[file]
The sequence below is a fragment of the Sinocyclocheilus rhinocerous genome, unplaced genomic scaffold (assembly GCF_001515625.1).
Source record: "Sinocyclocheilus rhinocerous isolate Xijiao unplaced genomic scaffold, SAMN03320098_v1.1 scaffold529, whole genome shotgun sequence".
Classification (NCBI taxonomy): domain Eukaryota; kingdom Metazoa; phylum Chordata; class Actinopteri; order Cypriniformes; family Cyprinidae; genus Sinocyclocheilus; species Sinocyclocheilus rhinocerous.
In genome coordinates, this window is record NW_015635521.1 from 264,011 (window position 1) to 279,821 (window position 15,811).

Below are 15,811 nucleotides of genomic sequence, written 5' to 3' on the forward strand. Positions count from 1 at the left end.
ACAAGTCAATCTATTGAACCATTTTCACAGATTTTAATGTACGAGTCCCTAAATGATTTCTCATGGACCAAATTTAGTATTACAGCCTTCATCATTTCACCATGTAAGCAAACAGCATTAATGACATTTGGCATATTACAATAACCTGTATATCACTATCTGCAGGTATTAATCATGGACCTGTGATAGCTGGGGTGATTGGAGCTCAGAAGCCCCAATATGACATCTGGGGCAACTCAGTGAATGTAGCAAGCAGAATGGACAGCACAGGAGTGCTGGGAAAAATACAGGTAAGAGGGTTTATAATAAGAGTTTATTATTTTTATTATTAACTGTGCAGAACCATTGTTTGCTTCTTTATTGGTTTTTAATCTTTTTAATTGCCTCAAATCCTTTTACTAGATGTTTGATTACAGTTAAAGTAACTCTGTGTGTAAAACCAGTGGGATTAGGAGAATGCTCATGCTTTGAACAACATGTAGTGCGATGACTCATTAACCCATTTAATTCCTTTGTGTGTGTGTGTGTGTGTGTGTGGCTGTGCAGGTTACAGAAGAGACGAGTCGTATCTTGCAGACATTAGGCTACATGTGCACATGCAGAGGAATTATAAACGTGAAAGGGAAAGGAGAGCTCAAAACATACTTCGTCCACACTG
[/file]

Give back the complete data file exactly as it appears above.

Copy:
The sequence below is a fragment of the Sinocyclocheilus rhinocerous genome, unplaced genomic scaffold (assembly GCF_001515625.1).
Source record: "Sinocyclocheilus rhinocerous isolate Xijiao unplaced genomic scaffold, SAMN03320098_v1.1 scaffold529, whole genome shotgun sequence".
Classification (NCBI taxonomy): domain Eukaryota; kingdom Metazoa; phylum Chordata; class Actinopteri; order Cypriniformes; family Cyprinidae; genus Sinocyclocheilus; species Sinocyclocheilus rhinocerous.
In genome coordinates, this window is record NW_015635521.1 from 264,011 (window position 1) to 279,821 (window position 15,811).

Below are 15,811 nucleotides of genomic sequence, written 5' to 3' on the forward strand. Positions count from 1 at the left end.
ACAAGTCAATCTATTGAACCATTTTCACAGATTTTAATGTACGAGTCCCTAAATGATTTCTCATGGACCAAATTTAGTATTACAGCCTTCATCATTTCACCATGTAAGCAAACAGCATTAATGACATTTGGCATATTACAATAACCTGTATATCACTATCTGCAGGTATTAATCATGGACCTGTGATAGCTGGGGTGATTGGAGCTCAGAAGCCCCAATATGACATCTGGGGCAACTCAGTGAATGTAGCAAGCAGAATGGACAGCACAGGAGTGCTGGGAAAAATACAGGTAAGAGGGTTTATAATAAGAGTTTATTATTTTTATTATTAACTGTGCAGAACCATTGTTTGCTTCTTTATTGGTTTTTAATCTTTTTAATTGCCTCAAATCCTTTTACTAGATGTTTGATTACAGTTAAAGTAACTCTGTGTGTAAAACCAGTGGGATTAGGAGAATGCTCATGCTTTGAACAACATGTAGTGCGATGACTCATTAACCCATTTAATTCCTTTGTGTGTGTGTGTGTGTGTGTGTGGCTGTGCAGGTTACAGAAGAGACGAGTCGTATCTTGCAGACATTAGGCTACATGTGCACATGCAGAGGAATTATAAACGTGAAAGGGAAAGGAGAGCTCAAAACATACTTCGTCCACACTG